The Villa Aurora in central Rome is renowned for a Caravaggio ceiling painting with several very nude male Roman gods placing the moon in the heavens, as well as a monumental Guercino fresco cycle depicting dawn (“aurora,” in Latin) borne aloft on clouds by horse-drawn carriage.

A former hunting lodge, or casino, of the aristocratic Boncompagni Ludovisi family, it also has another draw: it could soon be yours! Thanks to an epic family feud, the villa—a 30,000-square-foot fixer-upper dating to the 16th century—is up for auction in a distress sale.*

When H.S.H. Nicolò Boncompagni Ludovisi, Prince of Piombino, died in 2018 at age 77, he left behind three sons, two ex-wives, one widow, and an inheritance battle so intractable that in September a judge cut a Gordian knot of lawsuits and ordered the villa placed at public auction.

And what a steal it could be! Advertised on a court Web site with a video reminiscent of provincial wedding photography, the house is valued at $534 million—a number set by a court-appointed art historian, who ascribed much of the worth to the Caravaggio, which is the only known work the artist painted on a ceiling. Bidding, however, opens at $399 million, rising in increments of $1.13 million, until the hammer comes down on January 18.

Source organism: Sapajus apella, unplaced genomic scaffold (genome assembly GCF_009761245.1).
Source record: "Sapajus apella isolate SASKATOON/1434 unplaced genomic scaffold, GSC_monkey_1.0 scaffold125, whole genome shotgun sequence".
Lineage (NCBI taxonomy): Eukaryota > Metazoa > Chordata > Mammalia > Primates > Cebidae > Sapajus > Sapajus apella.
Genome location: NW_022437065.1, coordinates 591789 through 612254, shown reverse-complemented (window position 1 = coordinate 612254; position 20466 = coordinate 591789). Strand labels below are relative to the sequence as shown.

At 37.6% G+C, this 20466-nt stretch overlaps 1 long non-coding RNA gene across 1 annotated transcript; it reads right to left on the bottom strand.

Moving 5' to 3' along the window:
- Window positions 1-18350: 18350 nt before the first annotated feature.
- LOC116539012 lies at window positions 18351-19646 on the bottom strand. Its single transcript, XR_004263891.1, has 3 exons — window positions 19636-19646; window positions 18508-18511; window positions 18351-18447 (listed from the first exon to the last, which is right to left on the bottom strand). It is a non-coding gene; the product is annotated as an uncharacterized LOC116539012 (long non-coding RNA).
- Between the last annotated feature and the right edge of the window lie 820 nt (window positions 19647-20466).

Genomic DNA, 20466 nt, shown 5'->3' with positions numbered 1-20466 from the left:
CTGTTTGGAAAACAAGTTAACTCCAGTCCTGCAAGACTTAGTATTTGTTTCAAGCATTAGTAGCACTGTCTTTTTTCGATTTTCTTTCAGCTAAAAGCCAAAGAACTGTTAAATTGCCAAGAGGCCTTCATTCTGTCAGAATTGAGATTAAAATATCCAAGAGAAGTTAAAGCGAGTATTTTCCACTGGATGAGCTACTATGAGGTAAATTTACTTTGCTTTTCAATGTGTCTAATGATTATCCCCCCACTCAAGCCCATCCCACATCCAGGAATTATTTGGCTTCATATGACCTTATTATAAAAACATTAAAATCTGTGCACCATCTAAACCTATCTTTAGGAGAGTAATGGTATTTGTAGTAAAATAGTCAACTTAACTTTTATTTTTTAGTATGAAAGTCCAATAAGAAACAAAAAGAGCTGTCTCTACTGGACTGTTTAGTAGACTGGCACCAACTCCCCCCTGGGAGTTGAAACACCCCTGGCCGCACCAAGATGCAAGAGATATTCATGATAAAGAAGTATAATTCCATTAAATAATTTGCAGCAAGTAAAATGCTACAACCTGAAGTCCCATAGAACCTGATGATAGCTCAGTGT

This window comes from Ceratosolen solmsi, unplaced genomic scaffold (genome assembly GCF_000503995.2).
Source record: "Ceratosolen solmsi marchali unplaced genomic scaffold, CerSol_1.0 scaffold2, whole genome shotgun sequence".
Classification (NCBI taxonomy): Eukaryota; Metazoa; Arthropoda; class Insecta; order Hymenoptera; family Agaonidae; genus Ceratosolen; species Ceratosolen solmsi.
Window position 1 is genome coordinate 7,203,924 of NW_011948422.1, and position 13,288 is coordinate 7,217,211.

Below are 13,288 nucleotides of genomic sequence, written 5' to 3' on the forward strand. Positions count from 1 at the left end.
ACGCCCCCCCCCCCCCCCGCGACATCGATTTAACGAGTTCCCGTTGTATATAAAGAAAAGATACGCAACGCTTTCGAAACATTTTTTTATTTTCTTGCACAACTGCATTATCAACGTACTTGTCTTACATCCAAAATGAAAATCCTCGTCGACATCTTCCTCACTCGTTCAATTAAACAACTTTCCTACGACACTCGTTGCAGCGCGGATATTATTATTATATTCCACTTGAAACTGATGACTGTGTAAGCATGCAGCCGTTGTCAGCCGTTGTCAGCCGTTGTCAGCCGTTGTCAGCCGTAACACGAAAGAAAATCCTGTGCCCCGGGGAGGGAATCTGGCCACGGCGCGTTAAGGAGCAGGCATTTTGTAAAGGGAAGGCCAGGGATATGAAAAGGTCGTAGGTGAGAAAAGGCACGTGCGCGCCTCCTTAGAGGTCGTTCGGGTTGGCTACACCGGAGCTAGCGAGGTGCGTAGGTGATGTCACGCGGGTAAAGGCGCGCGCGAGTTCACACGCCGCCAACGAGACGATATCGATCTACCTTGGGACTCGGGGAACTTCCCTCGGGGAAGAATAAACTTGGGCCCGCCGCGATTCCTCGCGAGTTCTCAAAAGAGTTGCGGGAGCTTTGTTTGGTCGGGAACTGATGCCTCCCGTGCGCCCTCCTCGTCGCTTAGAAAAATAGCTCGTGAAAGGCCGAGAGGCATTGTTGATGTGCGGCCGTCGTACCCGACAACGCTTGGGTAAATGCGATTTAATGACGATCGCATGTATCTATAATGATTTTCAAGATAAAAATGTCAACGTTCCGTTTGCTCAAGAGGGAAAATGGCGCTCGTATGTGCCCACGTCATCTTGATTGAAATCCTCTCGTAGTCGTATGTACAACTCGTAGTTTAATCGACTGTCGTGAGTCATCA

A view of the Caravaggio on the villa’s ceiling.

All of this drama was set in motion by the prince’s Russian second wife in 2015, when, seeking unpaid alimony, she opened foreclosure proceedings on the villa. The auction could still be avoided if the heirs settle the foreclosure and the family pays off some debts on the property (which seems highly unlikely), or if a deep-pocketed buyer emerges at the eleventh hour and the family comes to an agreement to make a deal. (Never say never.) The three sons from the prince’s first marriage appear eager to cash out and move on.

There’s one small problem for them, however: the prince’s widow, Princess Rita Boncompagni Ludovisi—née Rita Carpenter, originally of San Antonio, Texas—who still lives in the villa and is more than loath to leave.

“My big dream is for it to become a museum,” she says by phone from Rome, an ever so slight Texan lilt in her voice. “A national historic monument that reflects the glory of Guercino and Caravaggio.”